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News – European Parliament
- 17.5 billion EUR to support people, the economy and the environment for 2021-2027
- Investments in fossil fuels will not receive funding
- Focus on least developed regions, outermost regions, islands
On Wednesday, EP and Council reached a provisional agreement on setting up the Just Transition Fund to mitigate the social impact of greening the economy.
The Just Transition Fund (JTF), worth 17.5 billion EUR, is one of the EU’s key tools to support regions in the transition towards climate neutrality by 2050.
During their talks, EU institutions agreed to broaden its scope to also fund micro-enterprises, universities and public research institutions, digital innovation and activities in the areas of education and social inclusion. Investments in renewable energy and energy storage technologies, investments in energy efficiency and heat production for renewables-based district heating, smart and sustainable local mobility will also be financed.
The decommissioning or construction of nuclear power stations, activities linked to tobacco products and investment related to the production, processing, transport, distribution, storage or combustion of fossil fuels cannot be funded through the JTF.
At the initiative of the Parliament, a “Green Rewarding Mechanism” will be introduced, if JTF resources are increased after 31 December 2024. The additional resources will be distributed among member states, with those that succeed in reducing greenhouse gas emitted by their industrial facilities receiving more funding.
Other key measures agreed
- In their territorial just transition plans, member states have to focus on supporting outermost regions and islands and earmark specific amounts from their national allocations;
- Businesses in difficulty may receive support in compliance with temporary EU state aid rules established to address exceptional circumstances;
- Resources may be transferred from other cohesion funds on a voluntary basis;
- The proportion of the investments to be provided by EU funding (co-financing) is set at maximum of 85% for less developed regions, 70% for transition regions and 50% for more developed regions.
Rapporteur Manolis Kefalogiannis (EPP, GR) said: “The European Parliament gave a strong political signal: the social, economic and environmental impact of the energy transition in the most affected regions must be addressed. We took a pragmatic approach that will allow us to move into a new green era without leaving anyone behind.”
Parliament and Council are now expected to endorse the content of the agreement.
The Commission published in January 2020 a legislative proposal on the Just Transition Fund (JTF), the first legislative proposal implementing the priorities set out in the European Green Deal, followed in May by an amended proposal containing an increase of the Fund’s resources. In July, the European Council set the financial envelope of the JTF at EUR 7.5 billion from the 2021-2027 Multiannual Financial Framework, supplemented by EUR 10 billion from the EU Recovery Instrument.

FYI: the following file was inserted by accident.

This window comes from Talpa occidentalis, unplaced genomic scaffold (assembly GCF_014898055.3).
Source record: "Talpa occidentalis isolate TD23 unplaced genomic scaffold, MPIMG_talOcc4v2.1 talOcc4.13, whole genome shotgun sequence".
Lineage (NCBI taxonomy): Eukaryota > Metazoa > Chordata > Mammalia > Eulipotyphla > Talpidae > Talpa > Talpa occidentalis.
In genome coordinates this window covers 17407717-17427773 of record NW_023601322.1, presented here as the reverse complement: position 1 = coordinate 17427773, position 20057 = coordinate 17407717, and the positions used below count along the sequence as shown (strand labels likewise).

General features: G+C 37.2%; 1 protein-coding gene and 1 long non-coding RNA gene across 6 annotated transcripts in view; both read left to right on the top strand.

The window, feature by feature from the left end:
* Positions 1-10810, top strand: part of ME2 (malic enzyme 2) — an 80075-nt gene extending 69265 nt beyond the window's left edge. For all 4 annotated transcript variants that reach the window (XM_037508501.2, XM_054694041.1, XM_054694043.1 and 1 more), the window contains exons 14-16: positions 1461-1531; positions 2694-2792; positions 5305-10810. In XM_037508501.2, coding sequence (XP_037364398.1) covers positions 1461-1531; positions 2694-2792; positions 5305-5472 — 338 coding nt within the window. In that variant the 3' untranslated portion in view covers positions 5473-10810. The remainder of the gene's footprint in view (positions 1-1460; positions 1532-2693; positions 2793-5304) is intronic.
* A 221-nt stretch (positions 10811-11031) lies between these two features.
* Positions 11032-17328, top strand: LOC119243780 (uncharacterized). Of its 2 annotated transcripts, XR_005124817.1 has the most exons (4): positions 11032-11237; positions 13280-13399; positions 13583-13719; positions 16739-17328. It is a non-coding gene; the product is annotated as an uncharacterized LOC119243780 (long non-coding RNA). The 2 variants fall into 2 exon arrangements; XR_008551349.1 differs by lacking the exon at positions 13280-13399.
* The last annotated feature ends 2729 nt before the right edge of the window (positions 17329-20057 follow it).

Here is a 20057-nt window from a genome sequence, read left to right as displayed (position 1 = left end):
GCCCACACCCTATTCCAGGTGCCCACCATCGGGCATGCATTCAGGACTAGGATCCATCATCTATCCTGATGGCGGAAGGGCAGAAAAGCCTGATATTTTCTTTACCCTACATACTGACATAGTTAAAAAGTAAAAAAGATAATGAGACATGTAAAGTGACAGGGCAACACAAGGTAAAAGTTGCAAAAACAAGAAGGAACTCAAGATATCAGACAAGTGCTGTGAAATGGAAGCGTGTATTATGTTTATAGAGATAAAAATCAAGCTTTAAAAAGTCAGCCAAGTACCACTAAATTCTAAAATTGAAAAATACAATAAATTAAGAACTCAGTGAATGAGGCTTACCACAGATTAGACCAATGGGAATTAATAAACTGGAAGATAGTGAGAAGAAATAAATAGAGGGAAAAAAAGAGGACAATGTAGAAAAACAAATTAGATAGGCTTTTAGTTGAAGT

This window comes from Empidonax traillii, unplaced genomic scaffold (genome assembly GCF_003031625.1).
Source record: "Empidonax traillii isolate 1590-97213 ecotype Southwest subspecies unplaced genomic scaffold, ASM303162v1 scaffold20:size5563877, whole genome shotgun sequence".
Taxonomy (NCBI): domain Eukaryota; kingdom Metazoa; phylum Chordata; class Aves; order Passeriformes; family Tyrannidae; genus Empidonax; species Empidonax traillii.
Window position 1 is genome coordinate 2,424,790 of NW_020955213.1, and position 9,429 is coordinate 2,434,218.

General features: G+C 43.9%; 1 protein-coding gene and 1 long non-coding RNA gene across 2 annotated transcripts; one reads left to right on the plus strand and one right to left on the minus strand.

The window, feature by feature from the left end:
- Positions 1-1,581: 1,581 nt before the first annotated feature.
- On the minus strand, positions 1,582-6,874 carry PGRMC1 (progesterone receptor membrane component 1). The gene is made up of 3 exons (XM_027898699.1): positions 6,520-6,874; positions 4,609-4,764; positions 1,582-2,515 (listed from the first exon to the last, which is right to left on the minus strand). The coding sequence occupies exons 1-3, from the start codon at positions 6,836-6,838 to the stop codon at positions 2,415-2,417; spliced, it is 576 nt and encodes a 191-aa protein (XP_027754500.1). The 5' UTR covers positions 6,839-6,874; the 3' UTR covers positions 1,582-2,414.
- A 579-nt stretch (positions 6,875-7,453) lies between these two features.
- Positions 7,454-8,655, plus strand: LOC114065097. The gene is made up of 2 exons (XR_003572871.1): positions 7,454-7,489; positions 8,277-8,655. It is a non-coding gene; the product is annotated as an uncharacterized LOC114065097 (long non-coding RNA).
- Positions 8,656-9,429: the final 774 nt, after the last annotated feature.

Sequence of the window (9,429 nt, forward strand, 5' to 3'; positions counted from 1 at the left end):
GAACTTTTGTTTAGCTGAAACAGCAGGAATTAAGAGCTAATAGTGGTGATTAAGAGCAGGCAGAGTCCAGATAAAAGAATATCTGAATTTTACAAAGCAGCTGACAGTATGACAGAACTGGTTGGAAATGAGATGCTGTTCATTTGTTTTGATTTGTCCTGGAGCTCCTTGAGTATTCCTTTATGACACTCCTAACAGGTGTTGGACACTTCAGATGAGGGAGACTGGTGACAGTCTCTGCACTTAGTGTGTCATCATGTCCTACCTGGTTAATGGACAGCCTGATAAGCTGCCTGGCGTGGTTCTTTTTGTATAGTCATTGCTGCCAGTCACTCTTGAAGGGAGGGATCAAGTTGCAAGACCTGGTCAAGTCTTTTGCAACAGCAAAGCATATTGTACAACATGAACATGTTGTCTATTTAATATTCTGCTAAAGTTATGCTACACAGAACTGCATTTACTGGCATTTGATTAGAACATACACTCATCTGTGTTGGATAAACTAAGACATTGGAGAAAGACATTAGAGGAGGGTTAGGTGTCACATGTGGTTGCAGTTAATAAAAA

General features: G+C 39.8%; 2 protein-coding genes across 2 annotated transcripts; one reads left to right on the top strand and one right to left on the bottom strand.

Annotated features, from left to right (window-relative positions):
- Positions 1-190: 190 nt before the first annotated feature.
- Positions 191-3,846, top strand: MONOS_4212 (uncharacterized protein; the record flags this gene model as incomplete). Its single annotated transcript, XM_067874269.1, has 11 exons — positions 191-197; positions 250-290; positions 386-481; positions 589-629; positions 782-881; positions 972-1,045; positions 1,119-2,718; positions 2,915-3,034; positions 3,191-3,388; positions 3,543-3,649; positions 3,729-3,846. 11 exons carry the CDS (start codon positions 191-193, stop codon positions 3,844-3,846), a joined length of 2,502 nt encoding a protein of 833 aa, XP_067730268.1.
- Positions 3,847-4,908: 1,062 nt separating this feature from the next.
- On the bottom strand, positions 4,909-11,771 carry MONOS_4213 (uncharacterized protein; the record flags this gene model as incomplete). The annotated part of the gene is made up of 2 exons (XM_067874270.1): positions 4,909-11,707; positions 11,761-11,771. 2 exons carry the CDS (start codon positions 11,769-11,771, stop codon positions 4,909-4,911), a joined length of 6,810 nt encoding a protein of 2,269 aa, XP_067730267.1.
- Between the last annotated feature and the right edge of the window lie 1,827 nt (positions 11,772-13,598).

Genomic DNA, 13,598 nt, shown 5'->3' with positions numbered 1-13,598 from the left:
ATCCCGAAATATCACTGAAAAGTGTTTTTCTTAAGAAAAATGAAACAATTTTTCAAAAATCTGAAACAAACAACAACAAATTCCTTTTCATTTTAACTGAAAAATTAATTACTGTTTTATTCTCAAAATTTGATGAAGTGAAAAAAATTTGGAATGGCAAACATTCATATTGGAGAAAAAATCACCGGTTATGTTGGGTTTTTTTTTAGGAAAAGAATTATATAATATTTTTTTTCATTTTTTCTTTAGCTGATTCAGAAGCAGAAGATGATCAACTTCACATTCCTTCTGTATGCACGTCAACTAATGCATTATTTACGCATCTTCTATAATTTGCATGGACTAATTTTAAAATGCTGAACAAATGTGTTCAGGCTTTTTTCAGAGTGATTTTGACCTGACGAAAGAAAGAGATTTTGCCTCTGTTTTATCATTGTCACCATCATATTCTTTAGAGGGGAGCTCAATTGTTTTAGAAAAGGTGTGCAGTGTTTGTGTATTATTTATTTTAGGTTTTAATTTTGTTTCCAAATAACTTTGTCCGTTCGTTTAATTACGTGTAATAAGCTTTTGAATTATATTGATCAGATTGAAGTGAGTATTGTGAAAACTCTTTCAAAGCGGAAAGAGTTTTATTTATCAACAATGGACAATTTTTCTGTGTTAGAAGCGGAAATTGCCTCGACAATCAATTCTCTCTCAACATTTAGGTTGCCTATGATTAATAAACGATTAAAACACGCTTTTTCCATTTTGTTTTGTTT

- 8 billion EUR earmarked for European territorial cooperation
- More resources to climate and social issues
- Increased support for small projects
On Wednesday, EU institutions reached a provisional agreement on European territorial cooperation and the financing of cross-border projects for 2021-2027.
The total resources available for cross-border cooperation for the period 2021-2027, through the EU Interreg instrument, are set at 8 billion EUR (8 050 000 000 in 2018 prices).
Interreg will support the following types of actions (referred to as “strands”):
- cross-border cooperation between adjacent regions to promote integrated and harmonious regional development between neighbouring land and maritime border regions (Interreg A; 72,2% of total resources);
- transnational cooperation over larger transnational territories or around sea-basins (Interreg B; 18,2%);
- interregional cooperation to reinforce the effectiveness of cohesion policy (Interreg C; 6,1%);
- outermost regions’ cooperation to facilitate their integration and harmonious development in their region (Interreg D; 3,5%).
The co-financing rate at each Interreg programme level is set at a maximum of 80% of the funds to be provided by the EU, with up to 85% for outermost regions.
Other key measures agreed
- More resources are expected to be spent on climate action and social programmes, including public health;
- Increased support for small projects and people-to-people projects: up to 20% within an Interreg programme may be allocated to small project funds;
- Pre-financing levels (funds made available to member states following the approval of the Interreg programmes) are set at 1% for the years 2021 and 2022, and at 3% for the years 2023 to 2026, resulting in more liquidity for programmes.
Rapporteur Pascal Arimont (EPP, BE) said: “Interreg is an important symbol for cooperation between neighbours. It significantly helps remove border obstacles – above all, those in people’s minds.”
“As a result of these negotiations, we enable regions to cooperate more easily – i.e. through simplified rules and procedures. In particular, small and people-to-people projects will be supported more strongly than ever.”
“We are also addressing the challenges of our time: regions have to invest in projects that tackle climate change or strengthen our health systems. As a consequence, together with the increased opportunities offered by REACT-EU, there will be many new possibilities for our regions to invest in sustainable and socially valuable cross-border projects in the future.”